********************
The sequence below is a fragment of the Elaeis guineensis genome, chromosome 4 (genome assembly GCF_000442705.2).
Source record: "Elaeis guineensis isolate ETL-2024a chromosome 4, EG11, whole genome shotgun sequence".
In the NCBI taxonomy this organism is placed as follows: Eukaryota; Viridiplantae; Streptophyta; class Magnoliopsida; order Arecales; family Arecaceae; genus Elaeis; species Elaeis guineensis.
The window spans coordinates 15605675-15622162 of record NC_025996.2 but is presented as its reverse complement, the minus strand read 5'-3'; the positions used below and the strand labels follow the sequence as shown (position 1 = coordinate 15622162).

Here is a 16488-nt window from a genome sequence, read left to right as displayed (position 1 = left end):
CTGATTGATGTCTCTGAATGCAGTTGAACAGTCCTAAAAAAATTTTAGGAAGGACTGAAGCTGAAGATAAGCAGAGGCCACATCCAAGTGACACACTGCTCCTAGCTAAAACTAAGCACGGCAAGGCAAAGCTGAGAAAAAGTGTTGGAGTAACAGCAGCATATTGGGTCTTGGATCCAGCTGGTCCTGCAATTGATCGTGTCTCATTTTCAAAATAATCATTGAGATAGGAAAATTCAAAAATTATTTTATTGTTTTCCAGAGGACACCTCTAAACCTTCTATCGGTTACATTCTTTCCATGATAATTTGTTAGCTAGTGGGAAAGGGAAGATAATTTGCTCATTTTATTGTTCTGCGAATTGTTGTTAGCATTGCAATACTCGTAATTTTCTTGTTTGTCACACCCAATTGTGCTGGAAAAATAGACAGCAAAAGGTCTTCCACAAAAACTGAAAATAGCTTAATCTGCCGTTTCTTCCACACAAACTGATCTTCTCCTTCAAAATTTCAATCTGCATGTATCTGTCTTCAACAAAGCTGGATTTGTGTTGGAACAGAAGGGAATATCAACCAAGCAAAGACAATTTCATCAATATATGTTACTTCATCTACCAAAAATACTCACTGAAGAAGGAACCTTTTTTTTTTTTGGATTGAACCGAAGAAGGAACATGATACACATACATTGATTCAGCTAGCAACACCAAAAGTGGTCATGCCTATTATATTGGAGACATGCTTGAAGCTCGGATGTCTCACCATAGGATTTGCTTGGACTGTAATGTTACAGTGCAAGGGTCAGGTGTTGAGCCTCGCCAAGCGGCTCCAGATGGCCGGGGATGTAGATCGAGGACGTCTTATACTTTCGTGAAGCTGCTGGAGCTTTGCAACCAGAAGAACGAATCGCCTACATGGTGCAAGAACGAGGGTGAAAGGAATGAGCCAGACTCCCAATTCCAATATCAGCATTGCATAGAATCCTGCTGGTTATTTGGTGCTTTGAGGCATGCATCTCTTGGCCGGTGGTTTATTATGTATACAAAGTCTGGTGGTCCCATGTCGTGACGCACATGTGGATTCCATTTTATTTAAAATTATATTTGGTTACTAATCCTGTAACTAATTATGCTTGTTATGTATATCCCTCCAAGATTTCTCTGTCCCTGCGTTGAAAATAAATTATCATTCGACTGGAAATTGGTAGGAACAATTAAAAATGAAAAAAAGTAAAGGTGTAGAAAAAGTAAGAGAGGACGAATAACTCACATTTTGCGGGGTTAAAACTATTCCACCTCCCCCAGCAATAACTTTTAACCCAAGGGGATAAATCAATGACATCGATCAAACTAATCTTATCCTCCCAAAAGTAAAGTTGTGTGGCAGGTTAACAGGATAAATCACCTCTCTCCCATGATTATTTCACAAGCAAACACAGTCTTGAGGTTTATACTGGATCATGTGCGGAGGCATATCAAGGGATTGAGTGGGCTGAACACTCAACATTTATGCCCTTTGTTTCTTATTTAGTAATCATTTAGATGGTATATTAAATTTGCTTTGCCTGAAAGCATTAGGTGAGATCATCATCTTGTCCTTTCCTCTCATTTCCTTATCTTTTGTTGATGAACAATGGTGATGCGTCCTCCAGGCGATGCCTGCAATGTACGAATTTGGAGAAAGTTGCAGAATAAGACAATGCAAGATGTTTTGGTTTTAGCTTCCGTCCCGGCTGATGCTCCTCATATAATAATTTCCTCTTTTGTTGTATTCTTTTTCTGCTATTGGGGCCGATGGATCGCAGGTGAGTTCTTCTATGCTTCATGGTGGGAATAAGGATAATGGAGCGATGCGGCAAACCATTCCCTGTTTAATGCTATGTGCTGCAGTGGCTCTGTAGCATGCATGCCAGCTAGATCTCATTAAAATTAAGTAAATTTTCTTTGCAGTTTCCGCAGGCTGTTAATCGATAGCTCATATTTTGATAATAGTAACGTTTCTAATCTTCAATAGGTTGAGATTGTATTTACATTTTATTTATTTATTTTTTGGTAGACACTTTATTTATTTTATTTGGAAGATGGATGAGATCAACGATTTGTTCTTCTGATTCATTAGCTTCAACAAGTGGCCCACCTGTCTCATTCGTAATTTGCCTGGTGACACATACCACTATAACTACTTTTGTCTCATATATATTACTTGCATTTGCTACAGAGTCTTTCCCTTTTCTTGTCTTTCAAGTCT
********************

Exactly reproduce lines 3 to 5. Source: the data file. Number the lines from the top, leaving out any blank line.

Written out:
In the NCBI taxonomy this organism is placed as follows: Eukaryota; Viridiplantae; Streptophyta; class Magnoliopsida; order Arecales; family Arecaceae; genus Elaeis; species Elaeis guineensis.
The window spans coordinates 15605675-15622162 of record NC_025996.2 but is presented as its reverse complement, the minus strand read 5'-3'; the positions used below and the strand labels follow the sequence as shown (position 1 = coordinate 15622162).

Here is a 16488-nt window from a genome sequence, read left to right as displayed (position 1 = left end):